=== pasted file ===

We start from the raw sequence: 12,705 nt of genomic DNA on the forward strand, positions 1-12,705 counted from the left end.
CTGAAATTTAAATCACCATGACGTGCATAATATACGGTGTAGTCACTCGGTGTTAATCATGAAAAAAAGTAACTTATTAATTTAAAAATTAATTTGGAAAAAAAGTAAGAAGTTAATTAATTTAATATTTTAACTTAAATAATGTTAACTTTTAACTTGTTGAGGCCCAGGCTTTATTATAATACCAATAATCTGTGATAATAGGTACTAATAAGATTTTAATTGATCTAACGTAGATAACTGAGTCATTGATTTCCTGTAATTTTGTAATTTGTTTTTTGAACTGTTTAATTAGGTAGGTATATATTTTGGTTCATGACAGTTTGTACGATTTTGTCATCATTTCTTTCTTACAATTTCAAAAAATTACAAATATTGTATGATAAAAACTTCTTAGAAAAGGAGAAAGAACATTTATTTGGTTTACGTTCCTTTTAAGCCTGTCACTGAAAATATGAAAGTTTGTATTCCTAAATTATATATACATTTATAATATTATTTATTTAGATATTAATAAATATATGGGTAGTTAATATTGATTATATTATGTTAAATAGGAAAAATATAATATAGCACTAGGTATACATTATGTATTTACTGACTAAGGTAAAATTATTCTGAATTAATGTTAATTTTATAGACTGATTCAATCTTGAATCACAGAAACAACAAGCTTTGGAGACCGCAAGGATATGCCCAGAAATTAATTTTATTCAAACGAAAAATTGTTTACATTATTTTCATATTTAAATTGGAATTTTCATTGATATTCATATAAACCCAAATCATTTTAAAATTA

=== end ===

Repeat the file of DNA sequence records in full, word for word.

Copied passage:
We start from the raw sequence: 12,705 nt of genomic DNA on the forward strand, positions 1-12,705 counted from the left end.
CTGAAATTTAAATCACCATGACGTGCATAATATACGGTGTAGTCACTCGGTGTTAATCATGAAAAAAAGTAACTTATTAATTTAAAAATTAATTTGGAAAAAAAGTAAGAAGTTAATTAATTTAATATTTTAACTTAAATAATGTTAACTTTTAACTTGTTGAGGCCCAGGCTTTATTATAATACCAATAATCTGTGATAATAGGTACTAATAAGATTTTAATTGATCTAACGTAGATAACTGAGTCATTGATTTCCTGTAATTTTGTAATTTGTTTTTTGAACTGTTTAATTAGGTAGGTATATATTTTGGTTCATGACAGTTTGTACGATTTTGTCATCATTTCTTTCTTACAATTTCAAAAAATTACAAATATTGTATGATAAAAACTTCTTAGAAAAGGAGAAAGAACATTTATTTGGTTTACGTTCCTTTTAAGCCTGTCACTGAAAATATGAAAGTTTGTATTCCTAAATTATATATACATTTATAATATTATTTATTTAGATATTAATAAATATATGGGTAGTTAATATTGATTATATTATGTTAAATAGGAAAAATATAATATAGCACTAGGTATACATTATGTATTTACTGACTAAGGTAAAATTATTCTGAATTAATGTTAATTTTATAGACTGATTCAATCTTGAATCACAGAAACAACAAGCTTTGGAGACCGCAAGGATATGCCCAGAAATTAATTTTATTCAAACGAAAAATTGTTTACATTATTTTCATATTTAAATTGGAATTTTCATTGATATTCATATAAACCCAAATCATTTTAAAATTA